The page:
New Afghan president warns of 'terrible threat' from Islamic State
WASHINGTON (Reuters) - Afghanistan's new president, Ashraf Ghani, warned U.S. lawmakers on Wednesday of the 'terrible threat' the Islamic State poses in central and western Asia, and said the militant group is already sending fighters to his country
WASHINGTON (Reuters) - Afghanistan's new president, Ashraf Ghani, warned U.S. lawmakers on Wednesday of the "terrible threat" the Islamic State poses in central and western Asia, and said the militant group is already sending fighters to his country.
In a speech to a joint meeting of the U.S. Senate and House of Representatives, Ghani said Afghanistan owes a "profound debt" to the 2,315 U.S. troops killed and the more than 20,000 wounded in the war that began after the Sept. 11, 2001, attacks.
Ghani, who became president last year, has been feted in Washington during a five-day trip to the United States seeking to repair ties frayed under his predecessor, Hamid Karzai.
His address came as Congress has been debating defense spending and other areas of the next U.S. budget. Lawmakers also are considering President Barack Obama's request for authorization of his military campaign against Islamic State, which has met stiff resistance on Capitol Hill.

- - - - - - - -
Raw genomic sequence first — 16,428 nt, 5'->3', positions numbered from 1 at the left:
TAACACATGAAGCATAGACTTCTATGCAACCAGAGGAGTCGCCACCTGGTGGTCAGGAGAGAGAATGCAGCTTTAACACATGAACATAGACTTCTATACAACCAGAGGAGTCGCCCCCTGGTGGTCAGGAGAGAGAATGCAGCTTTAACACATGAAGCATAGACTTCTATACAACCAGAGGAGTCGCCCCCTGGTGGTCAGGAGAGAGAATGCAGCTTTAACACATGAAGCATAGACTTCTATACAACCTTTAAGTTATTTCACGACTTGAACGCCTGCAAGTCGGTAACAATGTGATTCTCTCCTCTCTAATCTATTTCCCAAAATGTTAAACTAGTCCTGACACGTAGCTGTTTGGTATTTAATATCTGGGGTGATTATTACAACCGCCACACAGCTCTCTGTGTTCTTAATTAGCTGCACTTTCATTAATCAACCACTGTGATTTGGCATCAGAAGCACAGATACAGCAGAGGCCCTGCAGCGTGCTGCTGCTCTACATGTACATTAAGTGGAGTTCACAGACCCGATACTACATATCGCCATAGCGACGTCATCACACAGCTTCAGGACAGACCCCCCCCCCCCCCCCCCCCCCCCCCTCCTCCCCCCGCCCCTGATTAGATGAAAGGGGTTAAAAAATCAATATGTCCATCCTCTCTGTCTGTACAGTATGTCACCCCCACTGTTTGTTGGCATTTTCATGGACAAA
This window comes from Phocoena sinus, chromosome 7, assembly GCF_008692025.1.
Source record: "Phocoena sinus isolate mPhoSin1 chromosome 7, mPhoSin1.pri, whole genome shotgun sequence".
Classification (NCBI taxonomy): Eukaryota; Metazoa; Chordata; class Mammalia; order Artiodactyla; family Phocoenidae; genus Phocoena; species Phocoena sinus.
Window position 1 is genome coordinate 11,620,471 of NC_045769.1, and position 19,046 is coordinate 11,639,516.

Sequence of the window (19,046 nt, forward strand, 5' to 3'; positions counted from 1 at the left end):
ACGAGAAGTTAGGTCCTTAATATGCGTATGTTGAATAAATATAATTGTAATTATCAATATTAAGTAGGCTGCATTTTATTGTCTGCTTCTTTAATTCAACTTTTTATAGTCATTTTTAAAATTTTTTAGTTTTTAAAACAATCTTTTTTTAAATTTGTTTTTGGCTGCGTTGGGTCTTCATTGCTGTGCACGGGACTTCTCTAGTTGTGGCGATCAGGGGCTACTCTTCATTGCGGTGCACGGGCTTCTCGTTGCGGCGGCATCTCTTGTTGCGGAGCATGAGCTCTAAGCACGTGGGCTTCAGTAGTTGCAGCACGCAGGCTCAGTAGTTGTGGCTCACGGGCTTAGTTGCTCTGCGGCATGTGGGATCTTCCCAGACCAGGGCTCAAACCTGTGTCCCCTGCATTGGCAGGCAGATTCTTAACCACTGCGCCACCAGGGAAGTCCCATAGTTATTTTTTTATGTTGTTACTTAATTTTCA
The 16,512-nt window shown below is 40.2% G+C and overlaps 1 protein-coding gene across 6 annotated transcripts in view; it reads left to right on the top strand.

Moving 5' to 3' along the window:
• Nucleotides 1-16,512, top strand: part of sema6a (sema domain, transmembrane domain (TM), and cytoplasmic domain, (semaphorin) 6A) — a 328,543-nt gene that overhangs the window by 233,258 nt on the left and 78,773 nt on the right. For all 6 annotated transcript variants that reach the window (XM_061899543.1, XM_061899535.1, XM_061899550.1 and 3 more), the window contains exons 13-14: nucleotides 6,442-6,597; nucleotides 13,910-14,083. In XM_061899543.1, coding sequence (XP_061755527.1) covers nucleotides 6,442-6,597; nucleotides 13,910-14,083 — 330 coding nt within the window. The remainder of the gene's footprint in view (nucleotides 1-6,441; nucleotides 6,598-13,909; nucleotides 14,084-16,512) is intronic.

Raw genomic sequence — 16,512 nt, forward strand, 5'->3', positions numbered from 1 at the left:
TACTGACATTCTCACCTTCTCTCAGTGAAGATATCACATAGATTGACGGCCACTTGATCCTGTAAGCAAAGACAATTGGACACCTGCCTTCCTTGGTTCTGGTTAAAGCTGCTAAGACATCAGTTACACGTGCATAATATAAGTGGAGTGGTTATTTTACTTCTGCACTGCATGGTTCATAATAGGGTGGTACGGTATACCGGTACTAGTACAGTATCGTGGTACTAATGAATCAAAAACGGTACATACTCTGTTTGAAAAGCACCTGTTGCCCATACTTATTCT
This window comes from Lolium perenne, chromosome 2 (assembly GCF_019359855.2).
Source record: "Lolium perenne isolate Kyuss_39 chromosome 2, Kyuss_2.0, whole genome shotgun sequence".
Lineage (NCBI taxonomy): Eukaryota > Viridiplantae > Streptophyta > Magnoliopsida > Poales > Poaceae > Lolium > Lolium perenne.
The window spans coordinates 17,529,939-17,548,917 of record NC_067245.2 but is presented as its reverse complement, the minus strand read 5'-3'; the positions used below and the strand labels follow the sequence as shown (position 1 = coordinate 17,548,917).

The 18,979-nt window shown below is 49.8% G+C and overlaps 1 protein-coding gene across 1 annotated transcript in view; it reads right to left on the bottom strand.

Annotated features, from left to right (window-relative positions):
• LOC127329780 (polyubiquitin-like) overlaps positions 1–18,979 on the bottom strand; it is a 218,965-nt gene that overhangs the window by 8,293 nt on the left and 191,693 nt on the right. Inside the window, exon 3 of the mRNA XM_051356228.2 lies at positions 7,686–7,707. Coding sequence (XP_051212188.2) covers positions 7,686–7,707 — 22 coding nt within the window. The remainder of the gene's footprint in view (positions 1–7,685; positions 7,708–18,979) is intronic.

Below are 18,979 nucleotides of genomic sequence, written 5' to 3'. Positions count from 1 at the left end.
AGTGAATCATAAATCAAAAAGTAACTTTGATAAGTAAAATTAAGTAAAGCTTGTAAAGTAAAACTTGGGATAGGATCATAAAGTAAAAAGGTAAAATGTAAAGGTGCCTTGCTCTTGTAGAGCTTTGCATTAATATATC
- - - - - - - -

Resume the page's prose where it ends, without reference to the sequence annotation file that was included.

"Daesh (Islamic State) is already sending advance guards to southern and western Afghanistan to test for vulnerabilities," Ghani said.
He said Afghanistan, whose Taliban government sheltered al Qaeda leader Osama bin Laden, would never again host terrorists. He urged Muslims around the world to speak out against extremism.
"Silence is not acceptable," he said.
As Ghani visited Washington, six people were killed and more than 30 wounded near his palace in Kabul, which is on high alert ahead of the expected Taliban spring offensive.
Ghani called national reconciliation a "pillar" of his government. He said Taliban members could find their way back into Afghan society, if they break from the militant group.
"The Taliban need to choose not to be al Qaeda, and be Afghan," he said.
Lawmakers received Ghani's passionate speech warmly, giving him repeated standing ovations particularly as he pledged to improve conditions for Afghan women.
On Monday, Ghani and Afghan Chief Executive Abdullah Abdullah met at the presidential retreat at Camp David with top U.S. officials, who said Washington would fund Afghan security forces at least into 2017.
On Tuesday, Obama said he would maintain a force of 9,800 in Afghanistan this year while sticking to a 2017 exit plan.
As he thanked the lawmakers for continued support, Ghani promised Afghanistan will become self-reliant soon.
"In this decade we will," he said, in one of the biggest applause lines of his speech.
(Reporting by Patricia Zengerle; Editing by David Gregorio)
This story has not been edited by Firstpost staff and is generated by auto-feed.
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